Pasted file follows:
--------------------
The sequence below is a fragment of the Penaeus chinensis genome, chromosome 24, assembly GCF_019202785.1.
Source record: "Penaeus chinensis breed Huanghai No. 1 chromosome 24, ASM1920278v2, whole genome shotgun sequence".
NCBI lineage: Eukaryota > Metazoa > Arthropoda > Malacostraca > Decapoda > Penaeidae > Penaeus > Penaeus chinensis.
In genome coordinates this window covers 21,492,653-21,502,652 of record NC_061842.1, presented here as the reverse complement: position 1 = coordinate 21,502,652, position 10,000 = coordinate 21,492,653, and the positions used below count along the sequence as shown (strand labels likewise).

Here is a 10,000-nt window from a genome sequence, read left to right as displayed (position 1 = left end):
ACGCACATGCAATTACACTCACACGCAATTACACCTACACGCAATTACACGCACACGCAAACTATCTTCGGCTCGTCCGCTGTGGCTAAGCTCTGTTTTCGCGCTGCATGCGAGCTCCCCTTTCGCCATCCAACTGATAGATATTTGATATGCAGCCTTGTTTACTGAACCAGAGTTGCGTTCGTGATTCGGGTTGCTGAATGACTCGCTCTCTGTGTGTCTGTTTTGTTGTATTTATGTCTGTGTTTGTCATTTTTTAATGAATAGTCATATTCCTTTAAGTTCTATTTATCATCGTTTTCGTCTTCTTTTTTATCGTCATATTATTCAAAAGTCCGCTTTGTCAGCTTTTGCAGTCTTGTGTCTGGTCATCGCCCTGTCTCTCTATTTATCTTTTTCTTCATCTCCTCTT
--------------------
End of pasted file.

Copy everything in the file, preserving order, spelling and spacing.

The sequence below is a fragment of the Penaeus chinensis genome, chromosome 24, assembly GCF_019202785.1.
Source record: "Penaeus chinensis breed Huanghai No. 1 chromosome 24, ASM1920278v2, whole genome shotgun sequence".
NCBI lineage: Eukaryota > Metazoa > Arthropoda > Malacostraca > Decapoda > Penaeidae > Penaeus > Penaeus chinensis.
In genome coordinates this window covers 21,492,653-21,502,652 of record NC_061842.1, presented here as the reverse complement: position 1 = coordinate 21,502,652, position 10,000 = coordinate 21,492,653, and the positions used below count along the sequence as shown (strand labels likewise).

Here is a 10,000-nt window from a genome sequence, read left to right as displayed (position 1 = left end):
ACGCACATGCAATTACACTCACACGCAATTACACCTACACGCAATTACACGCACACGCAAACTATCTTCGGCTCGTCCGCTGTGGCTAAGCTCTGTTTTCGCGCTGCATGCGAGCTCCCCTTTCGCCATCCAACTGATAGATATTTGATATGCAGCCTTGTTTACTGAACCAGAGTTGCGTTCGTGATTCGGGTTGCTGAATGACTCGCTCTCTGTGTGTCTGTTTTGTTGTATTTATGTCTGTGTTTGTCATTTTTTAATGAATAGTCATATTCCTTTAAGTTCTATTTATCATCGTTTTCGTCTTCTTTTTTATCGTCATATTATTCAAAAGTCCGCTTTGTCAGCTTTTGCAGTCTTGTGTCTGGTCATCGCCCTGTCTCTCTATTTATCTTTTTCTTCATCTCCTCTT